The Chris Moorman’s of the world are focusing on the Chris Moorman’s of the world, and this leaves hundreds of poker players frantically fighting it out for the scraps. The battlegrounds are on Twitter, Facebook and 2+2 as players try desperately to sell their action. I have seen poker players reduce their WSOP schedule by as much as 30% because they haven’t been able to sell action. Is this because they have suddenly turned into poor poker players? Not at all. It’s variance. They are just not getting lucky.

This problem doesn’t just affect the person scrambling for chips. It affects everyone working within the poker industry. If the players can’t find the funds then the player pool diminishes and revenue declines. EBITDA still needs to be strong. If additional revenue cannot be sought then costs have to be cut. My articles go out of the window. Sometimes I feel like the hundreds and thousands that you sprinkle on an ice cream. I’m a nice to have and not a necessity.

So when Ken Lind and Dana Castaneda achieve their dreams, they are also shattering the dreams of thousands of struggling poker players. These type of players are your classic hit and run merchants. They decided to give their dreams a shot and hit the jackpot. Like Darvin Moon they have no intention of feeding their winnings to the fishes.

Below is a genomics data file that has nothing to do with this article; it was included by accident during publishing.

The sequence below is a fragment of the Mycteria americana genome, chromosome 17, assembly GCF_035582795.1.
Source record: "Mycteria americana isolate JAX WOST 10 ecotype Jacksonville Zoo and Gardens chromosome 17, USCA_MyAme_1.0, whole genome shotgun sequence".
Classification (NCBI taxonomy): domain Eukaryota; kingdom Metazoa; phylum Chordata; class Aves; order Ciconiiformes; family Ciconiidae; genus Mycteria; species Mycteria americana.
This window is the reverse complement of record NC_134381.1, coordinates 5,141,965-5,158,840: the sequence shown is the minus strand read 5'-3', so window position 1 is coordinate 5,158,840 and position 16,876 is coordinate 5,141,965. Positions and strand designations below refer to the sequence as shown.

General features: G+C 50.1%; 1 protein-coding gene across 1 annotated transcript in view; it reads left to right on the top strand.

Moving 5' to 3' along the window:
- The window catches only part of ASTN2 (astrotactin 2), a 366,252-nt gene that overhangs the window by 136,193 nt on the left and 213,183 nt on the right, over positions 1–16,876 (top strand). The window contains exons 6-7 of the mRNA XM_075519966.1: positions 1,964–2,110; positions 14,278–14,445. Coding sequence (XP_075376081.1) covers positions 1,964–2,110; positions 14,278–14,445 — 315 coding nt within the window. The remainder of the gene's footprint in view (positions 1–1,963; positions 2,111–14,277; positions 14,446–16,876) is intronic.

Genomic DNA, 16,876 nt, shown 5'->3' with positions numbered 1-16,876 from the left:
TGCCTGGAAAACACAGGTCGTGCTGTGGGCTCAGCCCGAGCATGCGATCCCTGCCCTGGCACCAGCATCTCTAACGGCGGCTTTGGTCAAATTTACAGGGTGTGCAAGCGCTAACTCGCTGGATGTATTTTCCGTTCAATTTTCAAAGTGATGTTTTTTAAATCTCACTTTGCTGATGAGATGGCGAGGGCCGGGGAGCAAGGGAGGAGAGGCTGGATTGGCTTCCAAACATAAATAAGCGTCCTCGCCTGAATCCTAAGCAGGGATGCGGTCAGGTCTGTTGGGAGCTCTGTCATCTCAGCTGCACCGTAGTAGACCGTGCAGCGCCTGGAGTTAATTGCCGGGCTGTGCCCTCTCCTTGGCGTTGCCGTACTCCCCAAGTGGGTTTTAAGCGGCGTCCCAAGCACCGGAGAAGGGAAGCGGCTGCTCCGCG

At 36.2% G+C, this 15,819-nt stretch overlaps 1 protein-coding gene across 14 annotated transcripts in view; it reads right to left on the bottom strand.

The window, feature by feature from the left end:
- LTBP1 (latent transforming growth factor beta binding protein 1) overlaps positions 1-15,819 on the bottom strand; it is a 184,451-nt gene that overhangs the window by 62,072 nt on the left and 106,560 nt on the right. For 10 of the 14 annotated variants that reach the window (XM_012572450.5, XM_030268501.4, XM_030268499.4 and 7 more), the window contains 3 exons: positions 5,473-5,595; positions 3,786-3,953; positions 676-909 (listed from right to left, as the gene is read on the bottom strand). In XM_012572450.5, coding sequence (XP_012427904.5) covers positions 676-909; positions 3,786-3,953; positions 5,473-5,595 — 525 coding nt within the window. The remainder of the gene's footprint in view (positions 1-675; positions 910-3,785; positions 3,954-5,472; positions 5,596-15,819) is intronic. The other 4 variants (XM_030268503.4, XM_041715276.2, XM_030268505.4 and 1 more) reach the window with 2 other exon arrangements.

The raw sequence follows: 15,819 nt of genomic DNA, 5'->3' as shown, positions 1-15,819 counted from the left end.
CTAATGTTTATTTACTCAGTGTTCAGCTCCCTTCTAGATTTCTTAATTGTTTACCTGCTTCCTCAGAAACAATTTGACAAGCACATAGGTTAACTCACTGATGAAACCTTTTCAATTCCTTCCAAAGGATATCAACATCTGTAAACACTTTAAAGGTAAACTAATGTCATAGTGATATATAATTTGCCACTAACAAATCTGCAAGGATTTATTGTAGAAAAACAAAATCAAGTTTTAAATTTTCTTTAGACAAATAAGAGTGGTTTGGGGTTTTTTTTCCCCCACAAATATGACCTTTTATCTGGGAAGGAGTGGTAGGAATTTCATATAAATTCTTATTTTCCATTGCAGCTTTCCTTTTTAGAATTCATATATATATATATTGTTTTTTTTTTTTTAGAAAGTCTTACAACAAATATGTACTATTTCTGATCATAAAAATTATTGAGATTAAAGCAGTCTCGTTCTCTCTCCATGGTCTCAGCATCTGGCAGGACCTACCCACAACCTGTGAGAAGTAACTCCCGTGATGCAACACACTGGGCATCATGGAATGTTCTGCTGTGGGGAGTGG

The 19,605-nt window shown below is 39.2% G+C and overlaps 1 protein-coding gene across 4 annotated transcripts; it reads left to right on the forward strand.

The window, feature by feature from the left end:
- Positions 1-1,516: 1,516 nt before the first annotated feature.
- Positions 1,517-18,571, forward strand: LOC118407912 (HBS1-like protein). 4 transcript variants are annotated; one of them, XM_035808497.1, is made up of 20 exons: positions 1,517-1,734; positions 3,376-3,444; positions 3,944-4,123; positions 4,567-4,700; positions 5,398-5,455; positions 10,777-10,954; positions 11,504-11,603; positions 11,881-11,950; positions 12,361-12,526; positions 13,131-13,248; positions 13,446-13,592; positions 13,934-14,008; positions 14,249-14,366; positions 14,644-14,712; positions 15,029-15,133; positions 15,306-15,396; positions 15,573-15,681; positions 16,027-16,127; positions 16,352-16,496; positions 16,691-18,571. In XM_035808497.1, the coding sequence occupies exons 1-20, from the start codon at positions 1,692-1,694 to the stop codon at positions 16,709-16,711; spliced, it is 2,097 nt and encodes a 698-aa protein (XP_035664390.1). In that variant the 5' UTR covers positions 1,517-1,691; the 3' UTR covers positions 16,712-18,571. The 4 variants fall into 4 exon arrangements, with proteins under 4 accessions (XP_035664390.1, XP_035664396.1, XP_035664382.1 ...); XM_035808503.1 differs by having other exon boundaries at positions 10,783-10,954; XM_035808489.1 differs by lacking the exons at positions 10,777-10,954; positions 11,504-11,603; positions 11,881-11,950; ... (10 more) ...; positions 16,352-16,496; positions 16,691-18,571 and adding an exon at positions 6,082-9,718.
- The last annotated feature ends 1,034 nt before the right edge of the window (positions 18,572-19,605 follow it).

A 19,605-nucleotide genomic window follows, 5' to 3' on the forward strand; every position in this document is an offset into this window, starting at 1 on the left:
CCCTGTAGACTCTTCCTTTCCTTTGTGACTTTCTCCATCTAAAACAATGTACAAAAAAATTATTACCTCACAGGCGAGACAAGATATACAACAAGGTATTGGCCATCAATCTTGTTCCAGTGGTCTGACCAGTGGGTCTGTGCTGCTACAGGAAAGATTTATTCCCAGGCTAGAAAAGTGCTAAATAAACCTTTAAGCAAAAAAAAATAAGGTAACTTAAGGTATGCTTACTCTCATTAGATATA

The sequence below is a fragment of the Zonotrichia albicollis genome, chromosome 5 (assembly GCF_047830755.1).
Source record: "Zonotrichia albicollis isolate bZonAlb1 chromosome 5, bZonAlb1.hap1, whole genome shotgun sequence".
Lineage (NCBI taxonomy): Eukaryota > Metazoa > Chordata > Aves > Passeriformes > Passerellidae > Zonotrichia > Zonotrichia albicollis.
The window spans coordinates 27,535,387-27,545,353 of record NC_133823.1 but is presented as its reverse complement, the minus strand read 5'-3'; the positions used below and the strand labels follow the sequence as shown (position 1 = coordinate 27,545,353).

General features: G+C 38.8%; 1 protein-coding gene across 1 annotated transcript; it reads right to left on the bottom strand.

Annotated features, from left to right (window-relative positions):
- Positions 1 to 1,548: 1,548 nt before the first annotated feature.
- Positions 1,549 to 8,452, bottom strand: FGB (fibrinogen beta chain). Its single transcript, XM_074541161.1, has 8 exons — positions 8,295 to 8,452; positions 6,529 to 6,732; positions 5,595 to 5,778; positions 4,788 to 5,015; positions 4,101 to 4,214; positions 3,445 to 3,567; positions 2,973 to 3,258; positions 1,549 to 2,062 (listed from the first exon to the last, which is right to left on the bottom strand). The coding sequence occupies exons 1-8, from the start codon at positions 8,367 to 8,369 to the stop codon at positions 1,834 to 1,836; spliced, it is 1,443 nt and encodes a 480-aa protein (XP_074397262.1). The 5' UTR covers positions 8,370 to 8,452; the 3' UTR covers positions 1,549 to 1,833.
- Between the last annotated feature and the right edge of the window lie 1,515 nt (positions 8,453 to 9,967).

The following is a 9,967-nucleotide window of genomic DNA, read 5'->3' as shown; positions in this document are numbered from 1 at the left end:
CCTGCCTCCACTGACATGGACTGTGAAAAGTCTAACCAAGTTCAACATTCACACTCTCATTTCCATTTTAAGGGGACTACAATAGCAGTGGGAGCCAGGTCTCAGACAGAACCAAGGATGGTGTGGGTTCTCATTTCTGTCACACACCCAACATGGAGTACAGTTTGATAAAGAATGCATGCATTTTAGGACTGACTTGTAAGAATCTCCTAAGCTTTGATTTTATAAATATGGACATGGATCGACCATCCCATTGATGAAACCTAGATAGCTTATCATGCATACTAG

In contrast the $800,000 that Matt Perrins, won when he took the bracelet in Event #57: $5,000 NLHE, is coming straight back into the poker community – give or take $30,000 that he will no doubt splurge on a new fancy motorcar. Perrins will be able to repay his backers. They in turn will be able to loosen the belt buckle by a notch or two. He can also return the favor and give something back to those who once kept him in the game, and are now holding on to their place in it by the skin of their bloody and matted fingertips.

When people like Perrins wins a WSOP event we should all join him when he jumps into the Mirage water feature. That $800,000 will be passed amongst the poker community and that’s great news for everyone. Even I will see my share somehow. But when the dreamers come into our world and take our cash, we will never see that money again. Times are hard and Lind and Castaneda have just made it that much harder.